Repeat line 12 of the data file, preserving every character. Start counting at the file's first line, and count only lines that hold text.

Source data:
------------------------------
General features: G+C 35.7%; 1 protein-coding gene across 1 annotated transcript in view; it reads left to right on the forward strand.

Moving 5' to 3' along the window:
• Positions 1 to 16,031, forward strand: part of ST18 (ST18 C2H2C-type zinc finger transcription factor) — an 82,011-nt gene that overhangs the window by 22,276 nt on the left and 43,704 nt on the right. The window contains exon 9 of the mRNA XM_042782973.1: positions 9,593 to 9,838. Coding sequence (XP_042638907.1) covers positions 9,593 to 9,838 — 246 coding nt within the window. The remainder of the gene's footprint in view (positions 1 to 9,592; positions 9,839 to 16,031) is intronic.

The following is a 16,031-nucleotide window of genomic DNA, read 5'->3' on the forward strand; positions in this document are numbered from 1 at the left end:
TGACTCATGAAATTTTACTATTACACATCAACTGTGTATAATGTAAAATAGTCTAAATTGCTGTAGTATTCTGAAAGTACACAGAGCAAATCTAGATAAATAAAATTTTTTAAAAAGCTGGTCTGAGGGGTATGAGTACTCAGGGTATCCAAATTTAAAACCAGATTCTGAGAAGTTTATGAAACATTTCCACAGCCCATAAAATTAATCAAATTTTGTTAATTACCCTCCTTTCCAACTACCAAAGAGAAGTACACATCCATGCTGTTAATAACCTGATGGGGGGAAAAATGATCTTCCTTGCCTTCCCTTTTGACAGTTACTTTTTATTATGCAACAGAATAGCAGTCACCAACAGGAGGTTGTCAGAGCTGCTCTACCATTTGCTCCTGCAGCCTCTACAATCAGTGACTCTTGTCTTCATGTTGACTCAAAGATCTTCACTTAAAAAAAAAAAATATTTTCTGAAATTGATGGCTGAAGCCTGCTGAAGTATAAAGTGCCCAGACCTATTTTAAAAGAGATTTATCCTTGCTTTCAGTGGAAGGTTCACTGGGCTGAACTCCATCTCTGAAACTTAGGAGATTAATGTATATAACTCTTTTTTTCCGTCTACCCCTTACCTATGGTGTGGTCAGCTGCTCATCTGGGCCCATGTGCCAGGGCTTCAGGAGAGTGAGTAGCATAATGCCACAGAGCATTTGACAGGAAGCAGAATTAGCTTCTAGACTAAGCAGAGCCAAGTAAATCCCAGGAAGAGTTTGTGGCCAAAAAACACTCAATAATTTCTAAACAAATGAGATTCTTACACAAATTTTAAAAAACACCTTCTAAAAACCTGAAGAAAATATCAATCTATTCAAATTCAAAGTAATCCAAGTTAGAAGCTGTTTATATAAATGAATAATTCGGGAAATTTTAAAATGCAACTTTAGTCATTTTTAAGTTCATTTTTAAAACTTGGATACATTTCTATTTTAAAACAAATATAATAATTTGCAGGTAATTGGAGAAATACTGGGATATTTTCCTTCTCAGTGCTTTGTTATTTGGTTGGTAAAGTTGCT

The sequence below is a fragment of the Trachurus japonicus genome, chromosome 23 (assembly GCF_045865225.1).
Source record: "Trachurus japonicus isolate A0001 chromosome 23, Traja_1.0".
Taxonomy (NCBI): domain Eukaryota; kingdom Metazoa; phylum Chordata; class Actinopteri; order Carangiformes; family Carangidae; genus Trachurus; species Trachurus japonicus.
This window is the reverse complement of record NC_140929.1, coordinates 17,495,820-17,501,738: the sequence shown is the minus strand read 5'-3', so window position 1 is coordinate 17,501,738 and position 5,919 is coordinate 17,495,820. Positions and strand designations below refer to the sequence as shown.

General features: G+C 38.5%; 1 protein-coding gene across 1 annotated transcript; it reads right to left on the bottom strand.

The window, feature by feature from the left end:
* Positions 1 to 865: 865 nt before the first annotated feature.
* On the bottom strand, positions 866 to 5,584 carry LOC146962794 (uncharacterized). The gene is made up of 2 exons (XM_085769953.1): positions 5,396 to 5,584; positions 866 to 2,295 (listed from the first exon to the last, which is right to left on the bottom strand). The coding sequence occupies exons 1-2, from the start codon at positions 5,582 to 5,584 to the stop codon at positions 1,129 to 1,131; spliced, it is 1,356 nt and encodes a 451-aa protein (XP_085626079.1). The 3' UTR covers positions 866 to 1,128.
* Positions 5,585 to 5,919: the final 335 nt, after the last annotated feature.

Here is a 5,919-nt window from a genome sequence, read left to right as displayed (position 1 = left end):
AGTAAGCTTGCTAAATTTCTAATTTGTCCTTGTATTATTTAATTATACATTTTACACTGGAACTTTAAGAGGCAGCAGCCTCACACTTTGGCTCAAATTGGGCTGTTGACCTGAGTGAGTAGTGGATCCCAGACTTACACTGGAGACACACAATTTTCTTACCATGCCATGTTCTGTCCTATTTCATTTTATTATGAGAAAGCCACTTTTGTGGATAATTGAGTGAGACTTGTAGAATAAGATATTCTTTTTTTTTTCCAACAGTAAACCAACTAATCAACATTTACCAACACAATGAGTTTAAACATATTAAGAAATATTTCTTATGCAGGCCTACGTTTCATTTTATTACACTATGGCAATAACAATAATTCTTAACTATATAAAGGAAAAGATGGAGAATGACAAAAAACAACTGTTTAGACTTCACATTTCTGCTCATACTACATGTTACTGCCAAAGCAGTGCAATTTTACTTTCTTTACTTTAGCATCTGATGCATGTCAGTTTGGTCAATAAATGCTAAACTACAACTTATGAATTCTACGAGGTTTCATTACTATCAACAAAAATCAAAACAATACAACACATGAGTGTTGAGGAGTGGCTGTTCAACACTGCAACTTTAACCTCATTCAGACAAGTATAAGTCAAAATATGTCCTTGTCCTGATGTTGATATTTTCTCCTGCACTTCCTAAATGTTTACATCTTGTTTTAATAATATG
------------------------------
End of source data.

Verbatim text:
* Positions 1 to 865: 865 nt before the first annotated feature.